Submission Type

Original Research


Introduction: Despite the widespread use of contact tracing efforts throughout the COVID-19 pandemic, there are limited findings available about best practices and recommendations. The Maine Center for Disease Control and Prevention contracted staff to conduct COVID-19 contact tracing from August 2020 through February 2022. A retrospective evaluation of this program was conducted to share lessons learned with public health and health care leaders for future use.

Methods: Contracted contact tracing staff participated in facilitated discussions structured by the Strengths, Weaknesses, Opportunities, and Threats analysis framework. Three sessions were recorded and transcribed, and qualitative analysis through thematic review and evaluation coding was conducted.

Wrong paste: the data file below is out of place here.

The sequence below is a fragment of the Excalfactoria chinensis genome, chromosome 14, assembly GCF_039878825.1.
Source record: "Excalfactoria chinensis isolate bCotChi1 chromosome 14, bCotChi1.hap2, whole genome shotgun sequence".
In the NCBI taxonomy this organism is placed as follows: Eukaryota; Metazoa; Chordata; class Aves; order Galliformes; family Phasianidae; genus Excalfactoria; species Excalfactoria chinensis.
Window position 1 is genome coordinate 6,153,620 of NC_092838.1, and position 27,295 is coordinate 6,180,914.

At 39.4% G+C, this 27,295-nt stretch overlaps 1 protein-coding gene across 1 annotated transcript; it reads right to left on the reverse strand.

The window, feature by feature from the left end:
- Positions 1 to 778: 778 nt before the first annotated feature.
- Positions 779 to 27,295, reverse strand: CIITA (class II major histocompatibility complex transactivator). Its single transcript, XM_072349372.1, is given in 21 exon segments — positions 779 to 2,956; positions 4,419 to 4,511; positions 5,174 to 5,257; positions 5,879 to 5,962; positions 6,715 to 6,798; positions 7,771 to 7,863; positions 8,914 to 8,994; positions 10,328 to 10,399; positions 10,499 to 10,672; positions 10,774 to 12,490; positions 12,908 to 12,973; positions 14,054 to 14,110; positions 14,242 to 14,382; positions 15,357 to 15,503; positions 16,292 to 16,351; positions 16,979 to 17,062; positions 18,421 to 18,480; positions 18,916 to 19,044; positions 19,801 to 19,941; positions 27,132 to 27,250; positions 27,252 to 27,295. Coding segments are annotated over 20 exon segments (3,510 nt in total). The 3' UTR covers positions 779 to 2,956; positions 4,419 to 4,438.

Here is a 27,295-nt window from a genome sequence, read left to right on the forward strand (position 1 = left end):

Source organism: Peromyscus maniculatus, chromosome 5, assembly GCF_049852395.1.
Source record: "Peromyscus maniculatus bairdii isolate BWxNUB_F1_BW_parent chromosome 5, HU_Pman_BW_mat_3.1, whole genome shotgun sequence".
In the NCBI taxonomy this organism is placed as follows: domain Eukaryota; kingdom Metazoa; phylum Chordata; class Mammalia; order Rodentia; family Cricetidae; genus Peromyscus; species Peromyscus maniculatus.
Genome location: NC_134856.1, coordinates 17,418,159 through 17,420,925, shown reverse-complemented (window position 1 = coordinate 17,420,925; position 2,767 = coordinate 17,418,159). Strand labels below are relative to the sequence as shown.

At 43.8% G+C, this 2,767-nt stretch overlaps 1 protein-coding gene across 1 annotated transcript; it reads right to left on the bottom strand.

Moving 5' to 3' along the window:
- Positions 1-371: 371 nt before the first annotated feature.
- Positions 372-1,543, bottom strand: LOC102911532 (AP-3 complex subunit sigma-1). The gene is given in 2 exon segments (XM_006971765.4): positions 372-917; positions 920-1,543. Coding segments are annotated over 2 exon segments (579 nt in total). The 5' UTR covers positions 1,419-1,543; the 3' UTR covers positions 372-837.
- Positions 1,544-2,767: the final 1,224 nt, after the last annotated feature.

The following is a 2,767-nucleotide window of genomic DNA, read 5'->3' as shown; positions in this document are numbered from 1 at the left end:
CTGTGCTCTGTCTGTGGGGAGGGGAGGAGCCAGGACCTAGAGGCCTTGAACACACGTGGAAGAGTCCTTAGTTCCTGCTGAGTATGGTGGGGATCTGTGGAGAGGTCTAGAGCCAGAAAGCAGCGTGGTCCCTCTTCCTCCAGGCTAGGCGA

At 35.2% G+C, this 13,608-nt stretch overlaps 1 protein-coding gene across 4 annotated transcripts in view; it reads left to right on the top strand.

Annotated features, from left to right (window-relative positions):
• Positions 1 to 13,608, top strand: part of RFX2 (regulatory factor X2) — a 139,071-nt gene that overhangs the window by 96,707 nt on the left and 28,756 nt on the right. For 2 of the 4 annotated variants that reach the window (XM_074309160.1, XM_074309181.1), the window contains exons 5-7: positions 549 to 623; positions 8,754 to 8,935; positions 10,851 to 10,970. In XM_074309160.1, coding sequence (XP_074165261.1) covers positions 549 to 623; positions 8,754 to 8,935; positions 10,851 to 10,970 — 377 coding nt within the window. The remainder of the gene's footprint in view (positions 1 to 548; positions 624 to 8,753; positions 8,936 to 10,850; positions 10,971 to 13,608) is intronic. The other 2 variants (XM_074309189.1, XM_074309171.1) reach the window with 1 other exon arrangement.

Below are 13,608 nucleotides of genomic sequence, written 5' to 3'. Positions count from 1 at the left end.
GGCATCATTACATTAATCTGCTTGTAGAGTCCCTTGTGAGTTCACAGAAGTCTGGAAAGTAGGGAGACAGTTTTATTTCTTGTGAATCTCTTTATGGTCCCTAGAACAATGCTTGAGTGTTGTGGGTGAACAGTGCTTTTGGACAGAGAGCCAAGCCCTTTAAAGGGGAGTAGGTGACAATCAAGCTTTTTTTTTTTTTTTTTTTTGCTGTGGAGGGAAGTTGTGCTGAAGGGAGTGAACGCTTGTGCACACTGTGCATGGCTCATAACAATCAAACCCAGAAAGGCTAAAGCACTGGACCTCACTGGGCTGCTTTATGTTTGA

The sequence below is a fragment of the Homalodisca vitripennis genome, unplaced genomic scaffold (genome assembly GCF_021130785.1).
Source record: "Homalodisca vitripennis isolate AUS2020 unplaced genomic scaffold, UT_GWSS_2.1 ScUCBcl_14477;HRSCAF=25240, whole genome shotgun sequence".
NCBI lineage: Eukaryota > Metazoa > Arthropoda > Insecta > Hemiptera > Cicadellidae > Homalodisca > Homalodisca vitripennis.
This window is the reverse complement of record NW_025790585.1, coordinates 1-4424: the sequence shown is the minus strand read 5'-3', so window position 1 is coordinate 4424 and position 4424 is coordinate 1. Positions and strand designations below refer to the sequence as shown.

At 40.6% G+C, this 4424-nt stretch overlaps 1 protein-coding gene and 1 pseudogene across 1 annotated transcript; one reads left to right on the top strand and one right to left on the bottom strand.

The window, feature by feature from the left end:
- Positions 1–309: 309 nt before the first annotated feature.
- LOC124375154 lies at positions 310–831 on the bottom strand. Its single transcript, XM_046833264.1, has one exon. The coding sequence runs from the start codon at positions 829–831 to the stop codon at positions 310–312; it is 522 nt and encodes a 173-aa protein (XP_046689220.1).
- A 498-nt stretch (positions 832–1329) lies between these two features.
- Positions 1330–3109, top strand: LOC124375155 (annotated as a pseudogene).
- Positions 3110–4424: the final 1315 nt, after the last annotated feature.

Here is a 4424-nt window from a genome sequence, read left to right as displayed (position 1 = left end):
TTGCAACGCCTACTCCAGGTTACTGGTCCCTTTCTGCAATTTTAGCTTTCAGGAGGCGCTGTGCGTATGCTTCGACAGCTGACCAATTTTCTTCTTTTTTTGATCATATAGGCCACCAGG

Results: The thematic review identified 27 codes of participant responses. Codes were categorized into 4 overarching themes: pandemic collective, organizational placement, team structure, and team environment. These themes led to several recommendations for future efforts.

Discussion: External networks and partnerships, strong engaged leadership, staff specialization, and use of innovative technology to foster regular communication were identified as contributors to the program’s success. The supportive team environment and collective purpose found in COVID-19 work were also important to the contact tracing team experience.

Conclusion: This study is a retrospective evaluation of the Maine Center for Disease Control and Prevention’s COVID-19 contact tracing team. Best practices in hiring, staff engagement and retention, and collaboration were identified. These lessons are valuable for future public health emergencies and more broadly for contract tracing of other infectious diseases. Building a national consensus of best practices through systematic review or larger evaluation efforts is an important next step.



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